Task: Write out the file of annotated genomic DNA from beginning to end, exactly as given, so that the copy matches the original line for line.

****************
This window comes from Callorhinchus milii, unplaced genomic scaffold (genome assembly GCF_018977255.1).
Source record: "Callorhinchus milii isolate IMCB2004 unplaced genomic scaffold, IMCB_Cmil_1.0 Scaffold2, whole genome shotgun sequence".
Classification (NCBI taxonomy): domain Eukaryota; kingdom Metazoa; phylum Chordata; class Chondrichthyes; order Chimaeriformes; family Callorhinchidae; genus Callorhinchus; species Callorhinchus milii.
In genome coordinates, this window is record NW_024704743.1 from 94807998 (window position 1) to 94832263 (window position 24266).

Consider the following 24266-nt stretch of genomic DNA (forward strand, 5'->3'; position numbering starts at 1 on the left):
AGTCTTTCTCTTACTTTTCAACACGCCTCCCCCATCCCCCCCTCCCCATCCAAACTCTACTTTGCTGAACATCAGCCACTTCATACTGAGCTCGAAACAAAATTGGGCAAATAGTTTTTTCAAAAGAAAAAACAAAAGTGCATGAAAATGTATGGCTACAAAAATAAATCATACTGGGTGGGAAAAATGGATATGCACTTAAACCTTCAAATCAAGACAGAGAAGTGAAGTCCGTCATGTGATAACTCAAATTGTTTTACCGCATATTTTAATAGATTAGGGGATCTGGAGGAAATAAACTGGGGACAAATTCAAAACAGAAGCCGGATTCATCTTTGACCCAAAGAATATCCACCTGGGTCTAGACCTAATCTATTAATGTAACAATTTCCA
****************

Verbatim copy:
This window comes from Callorhinchus milii, unplaced genomic scaffold (genome assembly GCF_018977255.1).
Source record: "Callorhinchus milii isolate IMCB2004 unplaced genomic scaffold, IMCB_Cmil_1.0 Scaffold2, whole genome shotgun sequence".
Classification (NCBI taxonomy): domain Eukaryota; kingdom Metazoa; phylum Chordata; class Chondrichthyes; order Chimaeriformes; family Callorhinchidae; genus Callorhinchus; species Callorhinchus milii.
In genome coordinates, this window is record NW_024704743.1 from 94807998 (window position 1) to 94832263 (window position 24266).

Consider the following 24266-nt stretch of genomic DNA (forward strand, 5'->3'; position numbering starts at 1 on the left):
AGTCTTTCTCTTACTTTTCAACACGCCTCCCCCATCCCCCCCTCCCCATCCAAACTCTACTTTGCTGAACATCAGCCACTTCATACTGAGCTCGAAACAAAATTGGGCAAATAGTTTTTTCAAAAGAAAAAACAAAAGTGCATGAAAATGTATGGCTACAAAAATAAATCATACTGGGTGGGAAAAATGGATATGCACTTAAACCTTCAAATCAAGACAGAGAAGTGAAGTCCGTCATGTGATAACTCAAATTGTTTTACCGCATATTTTAATAGATTAGGGGATCTGGAGGAAATAAACTGGGGACAAATTCAAAACAGAAGCCGGATTCATCTTTGACCCAAAGAATATCCACCTGGGTCTAGACCTAATCTATTAATGTAACAATTTCCA